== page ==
Inhaling trouble: the health toll

The Bay Area experienced its dirtiest air on record as a result of the smoke-belching wildfires in early October. Although Sonoma, Napa and Solano counties bore the initial brunt, the plume also drifted as far as the South Bay.

So how much pollution was there?

The air quality was so unhealthy that over several days, air pollution in the North Bay reached levels equivalent to the kind of levels you see on bad days in Beijing, China, said Lisa Fasano, a spokeswoman for the Bay Area Air Quality Management District.

CNN reported that the wildfires produced the same amount of air pollution as vehicles did in California in one year.

The air district issued multi-day health advisories and Spare The Air alerts in October, advising people to stay indoors in buildings with filtered air or to wear N95 masks to help minimize breathing fine particles.

“It’s unprecedented in recent memory that we’ve reached this level for this period of days,” said Ralph Borrmann, a spokesman for the district. Officials continue to warn that air quality will remain poor for days to come due to active wildfires and changing wind patterns.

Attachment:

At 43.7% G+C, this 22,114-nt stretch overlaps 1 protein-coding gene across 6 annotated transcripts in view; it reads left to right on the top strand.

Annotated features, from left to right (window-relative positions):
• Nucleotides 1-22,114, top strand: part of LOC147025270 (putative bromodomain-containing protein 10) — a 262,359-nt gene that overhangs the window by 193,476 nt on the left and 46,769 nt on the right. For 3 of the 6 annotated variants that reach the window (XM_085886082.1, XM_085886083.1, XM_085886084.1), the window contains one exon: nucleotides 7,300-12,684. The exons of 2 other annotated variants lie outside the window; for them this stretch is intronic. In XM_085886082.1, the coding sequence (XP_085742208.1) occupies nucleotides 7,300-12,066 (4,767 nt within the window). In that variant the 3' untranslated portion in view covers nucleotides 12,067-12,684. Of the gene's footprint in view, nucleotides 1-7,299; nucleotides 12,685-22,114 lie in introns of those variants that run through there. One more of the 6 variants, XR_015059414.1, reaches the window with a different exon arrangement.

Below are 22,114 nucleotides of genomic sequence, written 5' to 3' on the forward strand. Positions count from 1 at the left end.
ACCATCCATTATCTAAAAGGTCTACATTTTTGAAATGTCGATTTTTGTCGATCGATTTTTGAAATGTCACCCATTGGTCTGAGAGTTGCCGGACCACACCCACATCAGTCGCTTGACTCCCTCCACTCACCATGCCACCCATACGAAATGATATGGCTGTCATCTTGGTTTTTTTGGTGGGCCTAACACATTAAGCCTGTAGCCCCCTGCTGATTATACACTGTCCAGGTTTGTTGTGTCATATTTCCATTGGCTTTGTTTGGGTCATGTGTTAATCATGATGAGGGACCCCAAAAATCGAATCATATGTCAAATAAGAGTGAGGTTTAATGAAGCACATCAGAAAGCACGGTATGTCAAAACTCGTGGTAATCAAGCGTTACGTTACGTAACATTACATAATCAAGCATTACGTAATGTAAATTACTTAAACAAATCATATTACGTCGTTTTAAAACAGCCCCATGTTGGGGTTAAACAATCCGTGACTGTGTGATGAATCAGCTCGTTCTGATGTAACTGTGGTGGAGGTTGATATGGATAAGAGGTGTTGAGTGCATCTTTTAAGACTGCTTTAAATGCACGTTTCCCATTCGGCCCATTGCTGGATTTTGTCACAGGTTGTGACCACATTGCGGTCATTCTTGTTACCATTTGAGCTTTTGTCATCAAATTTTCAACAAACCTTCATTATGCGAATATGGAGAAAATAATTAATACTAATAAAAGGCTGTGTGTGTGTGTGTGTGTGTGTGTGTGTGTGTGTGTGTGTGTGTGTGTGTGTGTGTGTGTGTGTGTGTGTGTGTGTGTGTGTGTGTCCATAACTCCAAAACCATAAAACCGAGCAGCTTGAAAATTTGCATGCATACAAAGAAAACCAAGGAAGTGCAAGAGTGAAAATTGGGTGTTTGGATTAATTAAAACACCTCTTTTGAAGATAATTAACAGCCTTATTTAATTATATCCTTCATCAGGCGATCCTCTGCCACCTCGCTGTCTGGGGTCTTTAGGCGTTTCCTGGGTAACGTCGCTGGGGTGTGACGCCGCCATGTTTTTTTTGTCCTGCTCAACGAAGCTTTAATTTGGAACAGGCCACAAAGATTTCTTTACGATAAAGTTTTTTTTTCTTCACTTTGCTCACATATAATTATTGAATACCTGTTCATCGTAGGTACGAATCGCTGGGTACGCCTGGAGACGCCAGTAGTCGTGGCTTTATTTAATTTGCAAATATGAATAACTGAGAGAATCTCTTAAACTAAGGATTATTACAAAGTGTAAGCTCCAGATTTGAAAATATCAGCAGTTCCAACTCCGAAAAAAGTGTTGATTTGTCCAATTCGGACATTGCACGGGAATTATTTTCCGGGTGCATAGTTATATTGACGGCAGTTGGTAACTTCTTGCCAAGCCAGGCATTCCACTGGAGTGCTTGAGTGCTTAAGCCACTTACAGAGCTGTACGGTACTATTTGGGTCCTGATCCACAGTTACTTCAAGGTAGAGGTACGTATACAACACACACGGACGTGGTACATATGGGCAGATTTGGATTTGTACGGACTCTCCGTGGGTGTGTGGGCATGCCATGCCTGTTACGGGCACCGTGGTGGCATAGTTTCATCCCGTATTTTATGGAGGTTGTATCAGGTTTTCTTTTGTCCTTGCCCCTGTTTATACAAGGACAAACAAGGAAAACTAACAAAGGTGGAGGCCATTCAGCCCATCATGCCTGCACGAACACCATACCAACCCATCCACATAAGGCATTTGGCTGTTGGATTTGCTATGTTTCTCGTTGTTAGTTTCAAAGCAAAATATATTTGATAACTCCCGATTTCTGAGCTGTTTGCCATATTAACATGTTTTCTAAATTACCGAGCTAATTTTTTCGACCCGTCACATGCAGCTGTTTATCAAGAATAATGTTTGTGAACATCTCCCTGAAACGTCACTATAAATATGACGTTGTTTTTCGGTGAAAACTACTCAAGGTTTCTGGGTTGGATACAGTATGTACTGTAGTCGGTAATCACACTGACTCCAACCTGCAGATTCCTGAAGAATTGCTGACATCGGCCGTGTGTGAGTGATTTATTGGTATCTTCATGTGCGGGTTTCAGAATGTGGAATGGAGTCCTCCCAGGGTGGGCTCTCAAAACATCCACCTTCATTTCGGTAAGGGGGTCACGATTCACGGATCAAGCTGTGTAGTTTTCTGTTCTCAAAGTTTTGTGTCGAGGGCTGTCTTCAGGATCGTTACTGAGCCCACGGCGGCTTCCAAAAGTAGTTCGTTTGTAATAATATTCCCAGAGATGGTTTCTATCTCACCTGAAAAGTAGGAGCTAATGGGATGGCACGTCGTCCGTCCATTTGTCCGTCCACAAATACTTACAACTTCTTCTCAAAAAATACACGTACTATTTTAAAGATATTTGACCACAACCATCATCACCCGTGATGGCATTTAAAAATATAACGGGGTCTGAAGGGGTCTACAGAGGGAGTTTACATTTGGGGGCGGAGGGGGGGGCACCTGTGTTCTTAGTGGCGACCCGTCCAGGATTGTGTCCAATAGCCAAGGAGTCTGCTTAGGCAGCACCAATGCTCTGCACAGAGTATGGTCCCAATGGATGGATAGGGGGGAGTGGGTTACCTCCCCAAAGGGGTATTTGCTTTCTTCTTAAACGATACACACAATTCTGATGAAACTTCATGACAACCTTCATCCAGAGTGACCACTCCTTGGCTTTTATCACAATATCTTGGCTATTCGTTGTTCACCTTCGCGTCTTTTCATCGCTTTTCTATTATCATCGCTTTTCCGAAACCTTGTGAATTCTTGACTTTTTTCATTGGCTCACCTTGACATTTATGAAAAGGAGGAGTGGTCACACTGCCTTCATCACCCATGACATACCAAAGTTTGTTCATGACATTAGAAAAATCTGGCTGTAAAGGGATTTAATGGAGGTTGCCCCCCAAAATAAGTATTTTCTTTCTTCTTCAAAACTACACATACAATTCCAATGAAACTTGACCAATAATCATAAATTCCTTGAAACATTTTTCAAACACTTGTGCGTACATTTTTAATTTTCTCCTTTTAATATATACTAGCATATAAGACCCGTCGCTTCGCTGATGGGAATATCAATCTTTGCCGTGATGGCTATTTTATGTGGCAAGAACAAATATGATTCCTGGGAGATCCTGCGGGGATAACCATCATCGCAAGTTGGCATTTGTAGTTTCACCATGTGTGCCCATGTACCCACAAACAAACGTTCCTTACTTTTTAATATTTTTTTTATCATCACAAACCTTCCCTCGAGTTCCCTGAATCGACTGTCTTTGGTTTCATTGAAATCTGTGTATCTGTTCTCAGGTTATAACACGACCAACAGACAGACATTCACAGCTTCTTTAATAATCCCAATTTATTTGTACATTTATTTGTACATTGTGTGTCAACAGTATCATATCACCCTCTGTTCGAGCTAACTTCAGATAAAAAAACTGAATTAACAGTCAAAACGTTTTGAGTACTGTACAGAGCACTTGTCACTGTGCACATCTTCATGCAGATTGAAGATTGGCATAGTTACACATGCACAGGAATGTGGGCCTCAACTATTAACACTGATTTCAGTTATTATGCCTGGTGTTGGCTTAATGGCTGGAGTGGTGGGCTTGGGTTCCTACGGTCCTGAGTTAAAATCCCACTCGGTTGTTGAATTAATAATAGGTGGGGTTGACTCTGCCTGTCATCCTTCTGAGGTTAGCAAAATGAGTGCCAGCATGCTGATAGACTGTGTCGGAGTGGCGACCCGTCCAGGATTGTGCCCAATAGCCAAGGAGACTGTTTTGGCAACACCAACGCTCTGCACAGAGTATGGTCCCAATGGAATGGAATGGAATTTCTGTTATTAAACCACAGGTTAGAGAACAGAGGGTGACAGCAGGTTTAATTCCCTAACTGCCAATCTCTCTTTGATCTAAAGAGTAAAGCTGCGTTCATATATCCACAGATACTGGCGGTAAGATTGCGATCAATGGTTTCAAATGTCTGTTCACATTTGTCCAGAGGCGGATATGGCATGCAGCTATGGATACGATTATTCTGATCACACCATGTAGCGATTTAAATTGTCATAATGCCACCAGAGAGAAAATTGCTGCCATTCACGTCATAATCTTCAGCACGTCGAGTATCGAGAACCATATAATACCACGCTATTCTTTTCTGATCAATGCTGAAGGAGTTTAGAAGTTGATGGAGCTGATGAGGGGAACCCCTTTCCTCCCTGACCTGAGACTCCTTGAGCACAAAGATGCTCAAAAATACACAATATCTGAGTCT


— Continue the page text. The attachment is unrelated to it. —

As cleanup begins and the area tries to get back to business, the California Labor Federation is urging workers not to work in dangerous conditions—and that if they must work, they need to wear proper masks. The union also advises any workers expected to work without proper gear to file a complaint with the California Division of Occupational Safety and Health.

Because complaints are confidential, the state may not make public any citations against employers until an investigation is completed, said Erika Monterroza, a spokeswoman for the Department of Industrial Relations, which oversees Cal/OSHA.

“We’re in the process of posting additional information on what employers need to be aware of as they begin the process of cleaning up,” Monterroza said. “There are still health hazards that they need to keep in mind such as wearing masks or long sleeves.”